The Life of Complicated Apes

I clean the city
with my broom


we can take our hearts and go
we can go bowling
down the dark tongues
of the city’s streets

they are clean

Barwin has been publishing books and chapbooks for years, including publications through Proper Tales Press, Coach House Books and The Mercury Press, as well as through his own serif of nottingham. Does anyone remember when he used to publish new material every six months, just in time for the Toronto Small Press Fair?

St. Catharine’s ON: At the edge of the province is PRECIPICe, a journal of poetry, fiction and artwork out of Brock University, formerly known as Harpweaver, but morphed through new directions led by editors Gregory Betts, Adam Dickinson and Mathew Martin. Now into Volume 16, No. 1, the new issue features work by such as Karen Mac Cormack, Steve McCaffery, Maureen Hynes, Stan Dragland, Megan A. Volpert, Domenico Capilongo, David Fujino and Barry Dempster. Does anyone else get the feeling these boys are working to pick up some of the vacancy left by the late great Queen Street Quarterly? I really like what the magazine has been accomplishing since the name/regime change a couple of years back, including the fragment from Dragland’s new novel, The Drowned Lands (Pedlar, 2008) and some pretty interesting visual works by Kelly Mark, but geez, fellas, doesn’t this issue seem a bit boy-heavy?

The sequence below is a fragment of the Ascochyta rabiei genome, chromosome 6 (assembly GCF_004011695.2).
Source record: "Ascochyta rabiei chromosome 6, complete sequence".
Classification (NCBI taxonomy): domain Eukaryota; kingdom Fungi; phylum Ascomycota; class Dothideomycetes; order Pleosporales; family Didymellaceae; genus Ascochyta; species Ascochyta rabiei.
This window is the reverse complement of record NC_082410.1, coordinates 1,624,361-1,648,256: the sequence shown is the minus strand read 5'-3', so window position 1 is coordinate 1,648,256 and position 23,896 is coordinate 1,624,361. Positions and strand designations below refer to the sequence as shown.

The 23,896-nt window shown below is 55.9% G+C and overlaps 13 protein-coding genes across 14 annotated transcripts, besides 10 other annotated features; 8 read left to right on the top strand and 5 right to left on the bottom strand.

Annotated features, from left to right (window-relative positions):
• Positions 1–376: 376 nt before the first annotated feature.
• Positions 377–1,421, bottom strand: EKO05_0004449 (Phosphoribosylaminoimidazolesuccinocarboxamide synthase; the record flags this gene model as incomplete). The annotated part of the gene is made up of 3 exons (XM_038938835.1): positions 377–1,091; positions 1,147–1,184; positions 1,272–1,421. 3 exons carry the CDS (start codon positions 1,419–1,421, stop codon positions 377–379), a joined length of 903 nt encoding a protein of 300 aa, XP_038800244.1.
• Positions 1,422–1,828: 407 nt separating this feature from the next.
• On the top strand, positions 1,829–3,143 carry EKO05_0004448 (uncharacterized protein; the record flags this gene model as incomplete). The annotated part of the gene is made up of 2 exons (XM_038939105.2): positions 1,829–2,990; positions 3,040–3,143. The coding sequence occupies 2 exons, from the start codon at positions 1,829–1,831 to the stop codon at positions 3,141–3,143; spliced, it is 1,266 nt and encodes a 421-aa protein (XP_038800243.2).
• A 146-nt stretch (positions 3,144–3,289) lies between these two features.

shockers and struts

surrounded by that which is not pertaining
no seamless sigh to infracted
page count or asthma’s resident
outline of years ending in an even number